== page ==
Albania is well known for its international trafficking of women but less famous for being the country were one third of women are beaten by their husbands. According to a report published in October 2011 by the Immigration and refugee Board of Canada (IRBC), of the 2,590 women who participated in the survey:
- 50.6 percent had experienced emotional abuse.
- 39.1 percent had experienced psychological abuse.
- 31.2 percent had experienced physical violence.
- 12.7 percent had experienced sexual violence.
This poll shows that one woman in two is affected by this curse and one woman in three is physically assaulted. And these numbers won’t decrease in the next few months because the Albanian legislation and judicial institutions are not strict enough.
The kanun, traditional Albanian law
According to Kanun rules, a man has the right to beat and publicly humiliate his wife if she disobeys her husband. The man is allowed to cut his wife’s hair, strip her nude, expel her from the house and drive her with a whip through the village”
But tradition is going a little further, giving to the husband the right of life and death for his wife:
The Kanun specifies that a man may kill his wife for two reasons: infidelity and betrayal of hospitality. It forbids
women from speaking with guests who visit the house or entering the men’s room without being asked by her husband.”
Of course, this rule is very rarely if ever used. But it helps to understand where the Albanian society is coming from: a country with a strong patriarchal tradition based on male domination over women (like most European countries).
Laws do exist, in theory
After the communist dictatorship, Albania had to rebuild its whole legal arsenal. In 1992, the first law to protect women appeared but it only targeted sexual assault. We have to wait until 2007 to see the first law about domestic violence. After that 20 000 citizens from a dozen of Albanian associations signed a petition, the parliament had to pass the “Law on Measures against Violence In Family Relations“. A first measure thanks to the population.
Yet, according to the IRBC survey, only 6% of women denounce their abusers to a social or judicial institution. The cause? The lack of trust in justice that the Albanian people have. Thus women are not encouraged to go to the police.
In addition, the law is far for being complete. It does not recognize, for example, rape between husband and wife, battering and other violent acts, murdering, wounding and bullying. So, what is the definition of “domestic violence” if it does not include all of these? According to the law article:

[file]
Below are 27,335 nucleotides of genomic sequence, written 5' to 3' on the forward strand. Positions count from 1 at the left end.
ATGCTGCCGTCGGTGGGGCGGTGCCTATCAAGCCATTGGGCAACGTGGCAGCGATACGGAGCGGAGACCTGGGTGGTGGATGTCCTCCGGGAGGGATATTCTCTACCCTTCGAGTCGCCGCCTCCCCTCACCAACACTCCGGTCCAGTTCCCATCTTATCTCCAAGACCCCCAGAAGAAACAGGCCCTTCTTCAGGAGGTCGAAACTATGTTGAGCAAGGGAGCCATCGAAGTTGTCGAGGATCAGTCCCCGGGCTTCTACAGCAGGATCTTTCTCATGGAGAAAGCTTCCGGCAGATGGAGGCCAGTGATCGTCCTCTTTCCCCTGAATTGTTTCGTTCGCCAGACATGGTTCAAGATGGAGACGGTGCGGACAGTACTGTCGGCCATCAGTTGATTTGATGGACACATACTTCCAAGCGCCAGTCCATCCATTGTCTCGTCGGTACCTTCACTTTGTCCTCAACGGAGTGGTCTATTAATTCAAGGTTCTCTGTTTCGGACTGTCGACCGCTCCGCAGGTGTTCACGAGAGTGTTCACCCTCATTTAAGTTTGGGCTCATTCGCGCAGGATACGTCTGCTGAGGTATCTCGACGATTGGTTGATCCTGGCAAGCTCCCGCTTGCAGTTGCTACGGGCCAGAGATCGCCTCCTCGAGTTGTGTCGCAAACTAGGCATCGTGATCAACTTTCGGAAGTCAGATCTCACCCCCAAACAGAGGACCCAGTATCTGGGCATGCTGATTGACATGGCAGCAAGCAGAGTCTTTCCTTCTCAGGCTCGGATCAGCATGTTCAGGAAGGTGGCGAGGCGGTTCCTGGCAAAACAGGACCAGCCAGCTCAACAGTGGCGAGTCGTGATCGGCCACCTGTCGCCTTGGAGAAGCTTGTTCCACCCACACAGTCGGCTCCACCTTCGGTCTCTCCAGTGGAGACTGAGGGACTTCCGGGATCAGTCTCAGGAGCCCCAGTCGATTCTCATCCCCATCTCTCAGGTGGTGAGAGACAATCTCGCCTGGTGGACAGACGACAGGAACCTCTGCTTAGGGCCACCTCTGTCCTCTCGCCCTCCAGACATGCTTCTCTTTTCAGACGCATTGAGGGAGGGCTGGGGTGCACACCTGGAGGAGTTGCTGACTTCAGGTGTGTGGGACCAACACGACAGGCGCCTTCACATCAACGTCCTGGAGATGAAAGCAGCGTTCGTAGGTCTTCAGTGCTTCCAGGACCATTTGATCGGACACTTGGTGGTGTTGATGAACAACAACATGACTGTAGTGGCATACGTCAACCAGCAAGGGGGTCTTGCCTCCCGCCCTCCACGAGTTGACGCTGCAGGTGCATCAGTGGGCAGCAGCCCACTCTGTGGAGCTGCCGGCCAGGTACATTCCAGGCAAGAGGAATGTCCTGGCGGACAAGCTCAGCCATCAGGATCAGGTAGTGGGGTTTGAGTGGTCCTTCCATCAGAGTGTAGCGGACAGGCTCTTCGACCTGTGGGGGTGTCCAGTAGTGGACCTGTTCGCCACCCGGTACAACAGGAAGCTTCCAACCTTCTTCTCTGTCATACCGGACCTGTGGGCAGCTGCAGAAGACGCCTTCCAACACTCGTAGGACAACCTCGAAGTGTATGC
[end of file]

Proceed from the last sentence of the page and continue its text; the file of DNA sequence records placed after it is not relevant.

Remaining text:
“Violence” is any act or omission of one person against another, resulting in violation of the physical, moral, psychological, sexual, social and economic integrity.”
A large definition completed by the one on “domestic violence”:
“Domestic violence” is any act of violence pursuant to point one of this one article committed between persons who are or used to be in a family relation.”
So large that the law does not include half of the domestic violence acts…
Nonetheless, according to the penal law (still in theory), in cases of “serious intentional injury,” the criminal code calls for three to ten years imprisonment, while in cases of “non-serious intentional injury,” the accused does not risk a lot: between a fine and two years imprisonment.
Incompetences from police and judges?
So, it was only in 2007 that domestic violence emerged in the public domain. The following year, the prime minister Sali Berisha decided that 2008 was the year “against domestic violence”.
During this year, police got training sessions and a (in depth?) learning about the new law and its application. It seems that after these months of education, every station now welcomes a specific structure to frame complaints of domestic violence. However, according to the IRBC report, police neglect women who come to sue their husbands because of excessive use of the civil code and not the criminal code.
And what is up on the Justice side? No current statistics are available on the number of domestic violence incidents reported to the Court or on the results of trials…
Nevertheless, the police and judicial world remain a small world of men. They do not leave any space for women and their complaints. It also explains the dysfunction of the current law.
Go further: NATIONAL STRATEGY ON GENDER EQUALITY AND DOMESTIC VIOLENCE ( 2010 report, critiques on the law by the minister of Labor, social affairs and equal opportunity).
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